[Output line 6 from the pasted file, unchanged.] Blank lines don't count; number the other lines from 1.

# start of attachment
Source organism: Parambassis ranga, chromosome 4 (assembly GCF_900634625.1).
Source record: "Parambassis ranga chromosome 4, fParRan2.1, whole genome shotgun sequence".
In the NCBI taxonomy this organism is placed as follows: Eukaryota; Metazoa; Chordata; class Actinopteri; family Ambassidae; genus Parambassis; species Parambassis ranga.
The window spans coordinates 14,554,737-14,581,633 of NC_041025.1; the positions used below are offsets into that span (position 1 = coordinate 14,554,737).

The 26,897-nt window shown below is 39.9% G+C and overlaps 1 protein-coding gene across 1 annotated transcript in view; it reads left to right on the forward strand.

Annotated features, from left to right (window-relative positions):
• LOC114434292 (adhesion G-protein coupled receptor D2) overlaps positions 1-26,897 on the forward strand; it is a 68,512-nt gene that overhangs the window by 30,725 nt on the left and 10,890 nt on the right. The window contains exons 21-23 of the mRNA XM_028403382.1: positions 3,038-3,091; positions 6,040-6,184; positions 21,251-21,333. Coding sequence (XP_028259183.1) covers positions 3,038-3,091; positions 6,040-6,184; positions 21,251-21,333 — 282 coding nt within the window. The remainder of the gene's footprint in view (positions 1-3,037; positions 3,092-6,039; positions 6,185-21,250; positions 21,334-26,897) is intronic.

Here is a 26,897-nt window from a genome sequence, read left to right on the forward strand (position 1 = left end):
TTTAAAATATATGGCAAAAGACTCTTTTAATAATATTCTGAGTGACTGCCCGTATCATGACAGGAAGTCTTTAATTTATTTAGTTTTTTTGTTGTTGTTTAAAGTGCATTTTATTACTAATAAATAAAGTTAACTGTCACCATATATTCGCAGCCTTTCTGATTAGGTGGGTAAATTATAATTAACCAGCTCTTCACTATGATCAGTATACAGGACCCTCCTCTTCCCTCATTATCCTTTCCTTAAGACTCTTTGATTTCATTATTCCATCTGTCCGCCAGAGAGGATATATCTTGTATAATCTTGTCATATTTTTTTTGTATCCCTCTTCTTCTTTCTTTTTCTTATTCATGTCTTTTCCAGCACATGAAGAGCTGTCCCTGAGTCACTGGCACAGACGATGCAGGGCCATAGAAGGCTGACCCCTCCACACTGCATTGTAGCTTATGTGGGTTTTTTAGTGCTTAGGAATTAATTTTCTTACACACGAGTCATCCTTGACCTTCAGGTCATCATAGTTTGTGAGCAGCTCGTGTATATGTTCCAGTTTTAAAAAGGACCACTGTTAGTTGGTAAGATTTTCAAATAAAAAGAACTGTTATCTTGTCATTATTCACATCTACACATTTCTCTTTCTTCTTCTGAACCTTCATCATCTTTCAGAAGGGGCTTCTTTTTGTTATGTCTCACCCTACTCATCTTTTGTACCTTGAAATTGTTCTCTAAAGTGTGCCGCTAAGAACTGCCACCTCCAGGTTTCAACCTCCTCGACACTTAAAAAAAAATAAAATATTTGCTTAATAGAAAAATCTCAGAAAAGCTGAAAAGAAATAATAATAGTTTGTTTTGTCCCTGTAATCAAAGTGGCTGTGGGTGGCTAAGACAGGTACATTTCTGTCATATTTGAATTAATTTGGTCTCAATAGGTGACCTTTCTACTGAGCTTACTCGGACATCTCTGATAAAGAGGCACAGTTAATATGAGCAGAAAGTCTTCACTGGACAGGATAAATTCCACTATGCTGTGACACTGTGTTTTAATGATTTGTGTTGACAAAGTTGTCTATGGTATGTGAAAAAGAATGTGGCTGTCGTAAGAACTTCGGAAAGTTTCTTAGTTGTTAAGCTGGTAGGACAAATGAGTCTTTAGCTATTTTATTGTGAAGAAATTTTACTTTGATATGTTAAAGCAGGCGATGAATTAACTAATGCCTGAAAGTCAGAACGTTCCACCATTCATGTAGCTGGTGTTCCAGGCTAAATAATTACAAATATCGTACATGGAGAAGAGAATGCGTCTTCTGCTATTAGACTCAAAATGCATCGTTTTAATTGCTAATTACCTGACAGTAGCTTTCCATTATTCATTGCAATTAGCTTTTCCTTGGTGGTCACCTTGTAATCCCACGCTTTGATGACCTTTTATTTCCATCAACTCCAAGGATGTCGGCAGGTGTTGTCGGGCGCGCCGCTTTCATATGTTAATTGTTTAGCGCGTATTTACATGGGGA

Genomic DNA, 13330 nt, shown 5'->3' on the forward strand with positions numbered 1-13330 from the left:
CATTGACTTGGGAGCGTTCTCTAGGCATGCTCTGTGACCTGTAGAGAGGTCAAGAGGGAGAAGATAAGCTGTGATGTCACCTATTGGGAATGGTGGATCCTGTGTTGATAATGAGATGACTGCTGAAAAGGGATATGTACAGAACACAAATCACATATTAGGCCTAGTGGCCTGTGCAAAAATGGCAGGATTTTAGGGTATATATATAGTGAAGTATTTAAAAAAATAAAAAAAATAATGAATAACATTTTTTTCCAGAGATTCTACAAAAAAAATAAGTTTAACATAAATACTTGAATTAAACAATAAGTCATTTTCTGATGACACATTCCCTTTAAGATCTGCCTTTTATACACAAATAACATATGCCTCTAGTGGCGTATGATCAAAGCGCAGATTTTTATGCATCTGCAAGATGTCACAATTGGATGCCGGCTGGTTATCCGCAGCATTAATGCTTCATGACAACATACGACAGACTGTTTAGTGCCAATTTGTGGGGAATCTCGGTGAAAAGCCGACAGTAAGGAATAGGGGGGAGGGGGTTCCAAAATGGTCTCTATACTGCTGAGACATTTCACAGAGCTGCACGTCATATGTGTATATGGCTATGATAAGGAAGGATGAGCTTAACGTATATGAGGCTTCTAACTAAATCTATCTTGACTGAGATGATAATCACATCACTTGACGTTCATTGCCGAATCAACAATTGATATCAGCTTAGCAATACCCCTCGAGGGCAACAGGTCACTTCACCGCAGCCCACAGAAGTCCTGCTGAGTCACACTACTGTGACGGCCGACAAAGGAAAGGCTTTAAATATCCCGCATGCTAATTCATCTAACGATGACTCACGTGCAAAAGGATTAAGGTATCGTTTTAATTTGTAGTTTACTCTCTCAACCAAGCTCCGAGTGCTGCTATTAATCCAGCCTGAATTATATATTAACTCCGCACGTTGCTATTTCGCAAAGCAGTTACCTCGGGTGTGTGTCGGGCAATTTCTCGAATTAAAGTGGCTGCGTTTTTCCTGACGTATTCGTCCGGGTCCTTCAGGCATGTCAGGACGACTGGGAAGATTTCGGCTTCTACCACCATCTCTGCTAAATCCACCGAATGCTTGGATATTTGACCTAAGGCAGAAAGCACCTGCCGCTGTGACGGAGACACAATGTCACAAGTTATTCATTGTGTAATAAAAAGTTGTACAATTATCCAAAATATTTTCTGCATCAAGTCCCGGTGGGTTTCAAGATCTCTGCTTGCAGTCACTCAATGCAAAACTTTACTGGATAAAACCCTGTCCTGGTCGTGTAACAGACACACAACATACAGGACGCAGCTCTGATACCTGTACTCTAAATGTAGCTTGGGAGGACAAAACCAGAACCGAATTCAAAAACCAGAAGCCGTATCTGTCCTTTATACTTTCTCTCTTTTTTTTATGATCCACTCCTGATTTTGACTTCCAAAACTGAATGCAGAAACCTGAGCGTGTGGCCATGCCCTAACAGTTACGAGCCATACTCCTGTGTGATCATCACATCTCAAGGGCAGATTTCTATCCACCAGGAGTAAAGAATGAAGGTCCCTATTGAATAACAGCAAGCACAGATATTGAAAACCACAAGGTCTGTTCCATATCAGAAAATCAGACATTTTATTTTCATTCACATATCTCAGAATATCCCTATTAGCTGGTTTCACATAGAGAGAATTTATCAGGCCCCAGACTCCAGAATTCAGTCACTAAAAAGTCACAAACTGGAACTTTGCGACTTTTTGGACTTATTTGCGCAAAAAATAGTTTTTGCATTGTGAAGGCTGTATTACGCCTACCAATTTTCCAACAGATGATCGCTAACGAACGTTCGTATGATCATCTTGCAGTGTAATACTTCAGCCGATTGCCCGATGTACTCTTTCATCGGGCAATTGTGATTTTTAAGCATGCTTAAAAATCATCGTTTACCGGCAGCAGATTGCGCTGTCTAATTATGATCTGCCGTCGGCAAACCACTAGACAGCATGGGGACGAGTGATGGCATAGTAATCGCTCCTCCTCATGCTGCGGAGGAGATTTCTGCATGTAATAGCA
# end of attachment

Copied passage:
Annotated features, from left to right (window-relative positions):